Canada Household Credit from February 1982 to February 2024 has witnessed fluctuations akin to the ebb and flow of a monetary tide. However, one notable trend emerged throughout this extensive timeline: a persistent weakness in credit growth. Despite various economic cycles and policy interventions, credit expansion within Canadian households has remained tepid, failing to surge to the levels economists and policymakers anticipate.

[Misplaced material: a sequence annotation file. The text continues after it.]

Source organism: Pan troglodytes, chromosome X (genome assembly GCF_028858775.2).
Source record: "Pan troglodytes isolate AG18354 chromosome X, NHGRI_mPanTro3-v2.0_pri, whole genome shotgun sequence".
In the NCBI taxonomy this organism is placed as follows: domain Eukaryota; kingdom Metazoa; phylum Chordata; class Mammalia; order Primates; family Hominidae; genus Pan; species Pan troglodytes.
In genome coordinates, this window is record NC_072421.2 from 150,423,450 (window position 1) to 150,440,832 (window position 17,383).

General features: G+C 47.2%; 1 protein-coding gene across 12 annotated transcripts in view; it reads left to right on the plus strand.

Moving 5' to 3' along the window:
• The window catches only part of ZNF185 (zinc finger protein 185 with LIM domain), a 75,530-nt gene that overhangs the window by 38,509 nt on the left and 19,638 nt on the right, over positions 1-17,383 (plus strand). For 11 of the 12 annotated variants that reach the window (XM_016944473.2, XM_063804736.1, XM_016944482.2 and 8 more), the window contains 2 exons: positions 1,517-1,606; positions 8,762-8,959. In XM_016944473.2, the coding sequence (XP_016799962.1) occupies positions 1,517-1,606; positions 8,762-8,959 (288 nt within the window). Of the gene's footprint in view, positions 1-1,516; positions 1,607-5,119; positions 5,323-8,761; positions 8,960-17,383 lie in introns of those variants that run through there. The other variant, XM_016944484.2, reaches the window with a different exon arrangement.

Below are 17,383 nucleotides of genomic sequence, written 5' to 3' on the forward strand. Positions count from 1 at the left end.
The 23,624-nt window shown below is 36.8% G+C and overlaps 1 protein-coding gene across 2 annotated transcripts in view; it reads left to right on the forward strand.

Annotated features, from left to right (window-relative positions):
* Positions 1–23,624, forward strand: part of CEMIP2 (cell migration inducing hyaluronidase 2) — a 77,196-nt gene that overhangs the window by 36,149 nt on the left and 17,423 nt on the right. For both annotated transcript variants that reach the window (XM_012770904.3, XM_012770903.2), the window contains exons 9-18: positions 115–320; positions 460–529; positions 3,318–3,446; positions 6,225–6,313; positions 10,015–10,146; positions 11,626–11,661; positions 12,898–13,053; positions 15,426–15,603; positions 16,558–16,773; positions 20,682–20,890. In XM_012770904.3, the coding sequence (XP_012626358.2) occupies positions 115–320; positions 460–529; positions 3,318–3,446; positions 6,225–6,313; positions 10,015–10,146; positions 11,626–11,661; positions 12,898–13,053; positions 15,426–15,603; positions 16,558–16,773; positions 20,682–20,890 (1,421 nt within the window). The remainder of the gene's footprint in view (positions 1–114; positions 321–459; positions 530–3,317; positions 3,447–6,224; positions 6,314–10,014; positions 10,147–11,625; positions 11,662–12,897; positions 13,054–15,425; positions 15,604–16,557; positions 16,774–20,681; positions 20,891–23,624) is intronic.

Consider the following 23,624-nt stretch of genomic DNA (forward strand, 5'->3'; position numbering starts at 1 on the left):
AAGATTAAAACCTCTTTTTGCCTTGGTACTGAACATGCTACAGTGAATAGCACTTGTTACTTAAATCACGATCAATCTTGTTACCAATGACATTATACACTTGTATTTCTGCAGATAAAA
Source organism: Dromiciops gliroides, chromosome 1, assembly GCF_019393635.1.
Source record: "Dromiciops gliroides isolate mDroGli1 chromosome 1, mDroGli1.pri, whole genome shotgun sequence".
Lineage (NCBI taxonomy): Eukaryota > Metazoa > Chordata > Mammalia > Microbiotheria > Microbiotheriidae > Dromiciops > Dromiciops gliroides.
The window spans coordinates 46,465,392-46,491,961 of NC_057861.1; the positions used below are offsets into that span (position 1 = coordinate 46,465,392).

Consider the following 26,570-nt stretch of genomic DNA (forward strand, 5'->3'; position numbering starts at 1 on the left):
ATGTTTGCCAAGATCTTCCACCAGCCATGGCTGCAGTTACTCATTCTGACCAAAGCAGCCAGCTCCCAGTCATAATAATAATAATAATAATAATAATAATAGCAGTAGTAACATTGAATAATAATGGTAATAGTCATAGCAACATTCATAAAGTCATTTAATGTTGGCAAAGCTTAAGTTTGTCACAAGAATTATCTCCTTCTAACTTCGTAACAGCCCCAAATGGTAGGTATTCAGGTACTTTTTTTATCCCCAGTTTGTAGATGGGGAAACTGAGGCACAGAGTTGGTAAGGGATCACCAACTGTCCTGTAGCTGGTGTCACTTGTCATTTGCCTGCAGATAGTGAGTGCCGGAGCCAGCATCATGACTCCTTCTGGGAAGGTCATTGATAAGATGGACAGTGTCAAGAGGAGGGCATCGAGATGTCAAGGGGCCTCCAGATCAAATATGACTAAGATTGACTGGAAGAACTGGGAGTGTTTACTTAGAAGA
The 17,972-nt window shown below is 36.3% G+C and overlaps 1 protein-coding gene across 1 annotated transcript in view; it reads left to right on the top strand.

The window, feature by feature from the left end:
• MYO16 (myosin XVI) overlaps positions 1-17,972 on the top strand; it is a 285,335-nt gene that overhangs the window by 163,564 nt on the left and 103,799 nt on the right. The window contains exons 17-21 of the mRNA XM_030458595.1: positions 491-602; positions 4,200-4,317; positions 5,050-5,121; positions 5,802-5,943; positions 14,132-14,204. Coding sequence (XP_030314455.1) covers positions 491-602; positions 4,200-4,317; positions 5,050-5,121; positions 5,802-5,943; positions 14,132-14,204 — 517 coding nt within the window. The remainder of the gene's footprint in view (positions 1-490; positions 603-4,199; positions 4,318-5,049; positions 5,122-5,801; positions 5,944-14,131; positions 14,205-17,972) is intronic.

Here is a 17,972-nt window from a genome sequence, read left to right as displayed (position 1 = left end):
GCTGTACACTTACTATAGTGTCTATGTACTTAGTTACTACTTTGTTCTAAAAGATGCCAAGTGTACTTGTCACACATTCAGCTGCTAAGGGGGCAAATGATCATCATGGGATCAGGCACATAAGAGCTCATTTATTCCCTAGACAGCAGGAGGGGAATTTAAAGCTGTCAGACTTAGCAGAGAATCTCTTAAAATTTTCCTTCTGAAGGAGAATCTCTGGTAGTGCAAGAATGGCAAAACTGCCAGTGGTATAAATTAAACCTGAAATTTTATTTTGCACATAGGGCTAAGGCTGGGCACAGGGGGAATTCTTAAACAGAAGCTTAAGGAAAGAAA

What is the Monetary Wave?

The Monetary Wave, often associated with Kondratieff’s theories, describes a cycle where the cost of borrowing money decreases, creating a false sense of wealth accumulation. This apparent wealth isn’t generated from productive investments but rather from inflation and the availability of cheap credit. However, this situation is unsustainable. Eventually, the inflationary phase shifts to deflationary, leading to a debt-deflation scenario where the previously accumulated wealth diminishes rapidly. This cycle often culminates in a banking crisis.


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